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Wallis (left) and Land (Getty Images/Photo by Alex Wong, file)

Wallis and Land

Politics | In looking ahead to next year's election, the two faith leaders stress agreement … on most things

WASHINGTON-The religious left's Jim Wallis and the religious right's Richard Land disagree on a lot of policy issues. But on Wednesday evening the two leaders came together for an event in the nation's capital to agree on one thing: the campaigning in next year's election could set a new benchmark for negativity.

Land, who heads the Southern Baptist Convention's Ethics & Religious Liberty Commission, predicted it would be the "ugliest campaign since 1800." That is when, according to Land, New England Federalists buried their Bibles to hide them over fears that the new Thomas Jefferson administration would confiscate them.

"There is vitriol out there. Ugly vitriol," added Wallis, the head of Sojourners.

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The two men held this event to model civil discourse nearly one year ahead of Election Day 2012. For much of the night the two talked about their agreements on clean energy, immigration reform, marriage, and foreign aid. They both predicted that jobs would overshadow social issues in the upcoming debates.

"When the economy is not well that takes up most of the oxygen in the room," Land said.

They both praised President Barack Obama for being a devoted husband and father. They both argued that Mitt Romney's Mormon faith should not matter in the public square.

Land predicted that the "vast majority" of evangelicals would vote for Romney. Wallis added that it would be hypocritical for liberals who stand for the separation of church and state to attack Romney for his beliefs in the general election.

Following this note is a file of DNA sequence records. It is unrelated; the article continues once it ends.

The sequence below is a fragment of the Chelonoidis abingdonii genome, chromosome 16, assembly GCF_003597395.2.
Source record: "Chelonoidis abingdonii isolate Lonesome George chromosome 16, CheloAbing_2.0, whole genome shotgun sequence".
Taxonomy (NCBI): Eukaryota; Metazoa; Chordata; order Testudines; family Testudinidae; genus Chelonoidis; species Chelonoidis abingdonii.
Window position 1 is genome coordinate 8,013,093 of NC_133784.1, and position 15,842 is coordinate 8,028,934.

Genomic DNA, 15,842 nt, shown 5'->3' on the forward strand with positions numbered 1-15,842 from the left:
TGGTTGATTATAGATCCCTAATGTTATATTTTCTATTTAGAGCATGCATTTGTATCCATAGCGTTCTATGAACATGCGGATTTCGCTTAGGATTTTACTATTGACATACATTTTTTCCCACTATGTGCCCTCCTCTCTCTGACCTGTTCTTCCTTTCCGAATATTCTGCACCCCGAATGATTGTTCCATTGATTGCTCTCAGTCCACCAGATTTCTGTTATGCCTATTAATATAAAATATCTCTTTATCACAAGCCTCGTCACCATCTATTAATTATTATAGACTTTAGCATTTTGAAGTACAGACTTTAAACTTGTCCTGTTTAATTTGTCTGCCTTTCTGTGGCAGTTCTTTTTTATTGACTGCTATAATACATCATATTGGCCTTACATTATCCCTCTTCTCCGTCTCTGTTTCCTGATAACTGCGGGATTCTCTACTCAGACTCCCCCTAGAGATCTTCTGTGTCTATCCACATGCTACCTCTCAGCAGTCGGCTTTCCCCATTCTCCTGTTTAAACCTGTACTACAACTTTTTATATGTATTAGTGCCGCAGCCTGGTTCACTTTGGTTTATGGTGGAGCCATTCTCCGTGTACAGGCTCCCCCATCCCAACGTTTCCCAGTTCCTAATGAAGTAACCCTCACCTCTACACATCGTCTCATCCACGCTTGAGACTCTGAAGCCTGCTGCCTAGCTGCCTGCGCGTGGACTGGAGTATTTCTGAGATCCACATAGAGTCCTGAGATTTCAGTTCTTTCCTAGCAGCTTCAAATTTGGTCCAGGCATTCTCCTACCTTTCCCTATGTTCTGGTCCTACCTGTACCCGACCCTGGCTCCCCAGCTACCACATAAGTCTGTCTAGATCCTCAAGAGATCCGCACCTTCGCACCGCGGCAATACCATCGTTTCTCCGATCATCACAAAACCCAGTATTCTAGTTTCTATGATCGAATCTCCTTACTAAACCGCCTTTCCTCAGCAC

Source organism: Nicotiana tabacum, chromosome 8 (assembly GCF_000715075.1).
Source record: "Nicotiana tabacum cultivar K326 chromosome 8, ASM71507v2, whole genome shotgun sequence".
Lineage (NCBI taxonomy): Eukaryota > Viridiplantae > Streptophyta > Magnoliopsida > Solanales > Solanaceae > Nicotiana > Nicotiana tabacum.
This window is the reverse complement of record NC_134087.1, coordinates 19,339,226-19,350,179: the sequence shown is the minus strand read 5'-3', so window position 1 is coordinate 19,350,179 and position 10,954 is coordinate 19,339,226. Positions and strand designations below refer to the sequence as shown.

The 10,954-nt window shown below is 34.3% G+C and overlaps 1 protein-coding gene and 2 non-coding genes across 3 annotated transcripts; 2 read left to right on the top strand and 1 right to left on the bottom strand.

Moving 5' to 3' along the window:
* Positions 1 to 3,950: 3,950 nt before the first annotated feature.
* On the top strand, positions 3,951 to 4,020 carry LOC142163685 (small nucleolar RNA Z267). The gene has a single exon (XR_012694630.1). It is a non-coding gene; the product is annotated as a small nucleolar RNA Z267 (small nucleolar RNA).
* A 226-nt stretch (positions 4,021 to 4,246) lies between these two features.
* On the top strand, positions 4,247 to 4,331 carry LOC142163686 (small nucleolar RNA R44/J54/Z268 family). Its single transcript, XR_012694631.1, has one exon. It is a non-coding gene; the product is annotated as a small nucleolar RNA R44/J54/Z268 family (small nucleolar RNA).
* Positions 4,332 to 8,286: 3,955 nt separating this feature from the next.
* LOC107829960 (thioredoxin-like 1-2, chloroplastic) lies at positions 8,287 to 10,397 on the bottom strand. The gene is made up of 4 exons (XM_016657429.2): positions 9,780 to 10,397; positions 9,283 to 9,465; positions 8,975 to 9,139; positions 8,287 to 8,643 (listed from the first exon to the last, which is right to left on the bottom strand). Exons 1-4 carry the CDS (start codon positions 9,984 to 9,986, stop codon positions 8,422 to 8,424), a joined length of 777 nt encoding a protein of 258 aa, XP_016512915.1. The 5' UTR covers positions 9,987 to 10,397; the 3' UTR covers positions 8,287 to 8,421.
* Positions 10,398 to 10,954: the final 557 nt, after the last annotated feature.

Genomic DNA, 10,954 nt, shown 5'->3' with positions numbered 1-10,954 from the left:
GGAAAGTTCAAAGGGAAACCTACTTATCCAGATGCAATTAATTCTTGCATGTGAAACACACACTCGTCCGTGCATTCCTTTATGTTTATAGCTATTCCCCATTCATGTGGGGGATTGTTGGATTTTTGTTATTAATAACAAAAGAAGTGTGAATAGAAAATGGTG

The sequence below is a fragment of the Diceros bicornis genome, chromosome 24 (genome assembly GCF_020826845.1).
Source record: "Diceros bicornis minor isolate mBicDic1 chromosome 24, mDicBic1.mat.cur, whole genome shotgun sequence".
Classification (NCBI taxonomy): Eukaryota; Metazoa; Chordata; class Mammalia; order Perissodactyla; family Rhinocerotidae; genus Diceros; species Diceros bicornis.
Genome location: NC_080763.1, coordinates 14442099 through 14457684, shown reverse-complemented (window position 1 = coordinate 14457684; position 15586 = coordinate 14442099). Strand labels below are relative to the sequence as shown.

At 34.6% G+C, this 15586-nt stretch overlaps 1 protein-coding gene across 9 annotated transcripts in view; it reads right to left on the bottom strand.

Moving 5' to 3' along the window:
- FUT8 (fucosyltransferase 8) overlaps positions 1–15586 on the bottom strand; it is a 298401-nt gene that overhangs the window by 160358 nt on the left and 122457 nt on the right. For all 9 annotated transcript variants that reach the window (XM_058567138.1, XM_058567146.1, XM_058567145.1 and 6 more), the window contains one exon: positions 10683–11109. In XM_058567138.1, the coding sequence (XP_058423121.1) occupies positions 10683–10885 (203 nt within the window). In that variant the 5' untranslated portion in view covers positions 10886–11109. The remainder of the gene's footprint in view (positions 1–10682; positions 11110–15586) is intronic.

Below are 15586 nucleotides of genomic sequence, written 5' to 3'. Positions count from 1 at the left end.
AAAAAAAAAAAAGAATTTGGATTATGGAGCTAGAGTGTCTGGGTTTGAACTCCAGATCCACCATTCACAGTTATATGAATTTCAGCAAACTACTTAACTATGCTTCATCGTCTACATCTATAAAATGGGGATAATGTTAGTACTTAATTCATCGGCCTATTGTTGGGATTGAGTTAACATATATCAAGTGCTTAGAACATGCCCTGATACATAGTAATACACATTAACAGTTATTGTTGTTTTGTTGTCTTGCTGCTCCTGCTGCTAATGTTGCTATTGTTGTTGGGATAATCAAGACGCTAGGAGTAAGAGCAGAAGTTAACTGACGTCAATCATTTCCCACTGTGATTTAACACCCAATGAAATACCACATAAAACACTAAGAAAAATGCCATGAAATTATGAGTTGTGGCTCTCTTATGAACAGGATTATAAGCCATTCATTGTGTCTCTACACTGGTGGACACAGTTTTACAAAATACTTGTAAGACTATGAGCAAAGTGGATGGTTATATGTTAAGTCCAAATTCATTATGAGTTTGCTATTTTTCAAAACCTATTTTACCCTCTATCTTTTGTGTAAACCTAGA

Both agreed that Washington's hyper-partisanship has broken the system.

"They don't govern here anymore," Wallis said. "They just campaign all the time."

Land, who warned lawmakers to "quit acting like politicians and act like statesman," predicted there would be "a lot of shocked incumbents" on the first Wednesday of next November.

But, as if to prove their dire predictions for 2012, the men could not hide their differences for long. Wallis said the energy for the nation's economic woes came from Wall Street's "reckless, greedy, selfish behavior." He called the economy unfair and the income inequality greater than ever before.

Land countered that the "biggest problem is Washington" and its focus on wealth redistribution.

"The problem began in Washington and will be solved in Washington," Land asserted.

In the end, the two men couldn't even agree on why the 2012 election could get so ugly. Land argued that Obama's policy record is so bad that the only chance he has is to make the other guy look worse. Wallis, who has received hundreds of thousands of dollars in donations to his organization from some of Obama's top supporters, would only say that the Democrats' strategy would involve more than that.

The two managed to grin and bear their partisan disagreements for most of the evening. But it may have foreshadowed that worse is ahead. As Land admitted, "Politicians in this country don't usually turn the other check."

Edward Lee Pitts
Edward Lee Pitts

Lee teaches journalism at Dordt College in Sioux Center, Iowa, and is the associate dean of the World Journalism Institute.


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